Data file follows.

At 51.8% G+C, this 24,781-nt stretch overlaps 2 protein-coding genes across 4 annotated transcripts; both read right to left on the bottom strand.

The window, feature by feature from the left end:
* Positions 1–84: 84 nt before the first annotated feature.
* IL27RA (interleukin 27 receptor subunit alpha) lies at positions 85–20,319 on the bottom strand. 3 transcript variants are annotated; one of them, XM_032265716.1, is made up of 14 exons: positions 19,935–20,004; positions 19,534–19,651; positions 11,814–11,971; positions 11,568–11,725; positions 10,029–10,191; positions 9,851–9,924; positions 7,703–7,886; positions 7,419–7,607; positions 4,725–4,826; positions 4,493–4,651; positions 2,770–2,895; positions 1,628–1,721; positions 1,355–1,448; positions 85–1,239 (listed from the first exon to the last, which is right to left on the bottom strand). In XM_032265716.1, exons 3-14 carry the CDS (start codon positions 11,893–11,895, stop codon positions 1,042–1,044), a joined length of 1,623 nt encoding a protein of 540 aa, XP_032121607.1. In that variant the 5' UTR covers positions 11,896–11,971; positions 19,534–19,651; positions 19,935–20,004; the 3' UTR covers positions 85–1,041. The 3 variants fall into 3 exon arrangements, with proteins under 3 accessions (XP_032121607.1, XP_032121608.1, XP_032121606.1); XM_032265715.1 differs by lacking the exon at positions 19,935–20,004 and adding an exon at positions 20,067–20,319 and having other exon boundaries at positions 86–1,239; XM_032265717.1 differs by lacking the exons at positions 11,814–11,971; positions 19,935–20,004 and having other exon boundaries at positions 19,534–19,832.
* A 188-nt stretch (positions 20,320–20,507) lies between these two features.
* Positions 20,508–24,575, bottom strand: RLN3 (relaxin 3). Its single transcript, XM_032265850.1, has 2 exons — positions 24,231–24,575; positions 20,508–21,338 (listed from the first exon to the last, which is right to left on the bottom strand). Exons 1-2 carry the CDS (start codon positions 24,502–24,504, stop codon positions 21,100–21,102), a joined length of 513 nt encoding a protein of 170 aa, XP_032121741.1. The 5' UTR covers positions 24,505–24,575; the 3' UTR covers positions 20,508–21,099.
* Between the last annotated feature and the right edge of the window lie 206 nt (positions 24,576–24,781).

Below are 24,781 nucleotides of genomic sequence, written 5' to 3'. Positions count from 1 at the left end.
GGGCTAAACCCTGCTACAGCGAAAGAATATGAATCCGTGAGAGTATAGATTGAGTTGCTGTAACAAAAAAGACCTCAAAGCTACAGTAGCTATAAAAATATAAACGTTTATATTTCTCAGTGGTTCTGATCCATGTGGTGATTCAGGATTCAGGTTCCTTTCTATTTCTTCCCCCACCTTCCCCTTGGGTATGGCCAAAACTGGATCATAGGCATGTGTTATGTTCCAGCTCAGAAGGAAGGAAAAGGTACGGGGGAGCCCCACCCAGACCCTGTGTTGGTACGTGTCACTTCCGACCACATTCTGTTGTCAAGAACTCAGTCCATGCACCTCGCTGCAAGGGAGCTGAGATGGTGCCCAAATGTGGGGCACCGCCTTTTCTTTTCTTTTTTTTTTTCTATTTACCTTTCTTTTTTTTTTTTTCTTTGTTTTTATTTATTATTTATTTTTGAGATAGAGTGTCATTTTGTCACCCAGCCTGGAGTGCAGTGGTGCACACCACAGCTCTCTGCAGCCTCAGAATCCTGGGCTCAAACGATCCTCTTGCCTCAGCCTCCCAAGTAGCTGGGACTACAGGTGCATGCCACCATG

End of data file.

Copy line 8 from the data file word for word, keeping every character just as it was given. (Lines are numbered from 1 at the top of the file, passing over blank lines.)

Below are 24,781 nucleotides of genomic sequence, written 5' to 3'. Positions count from 1 at the left end.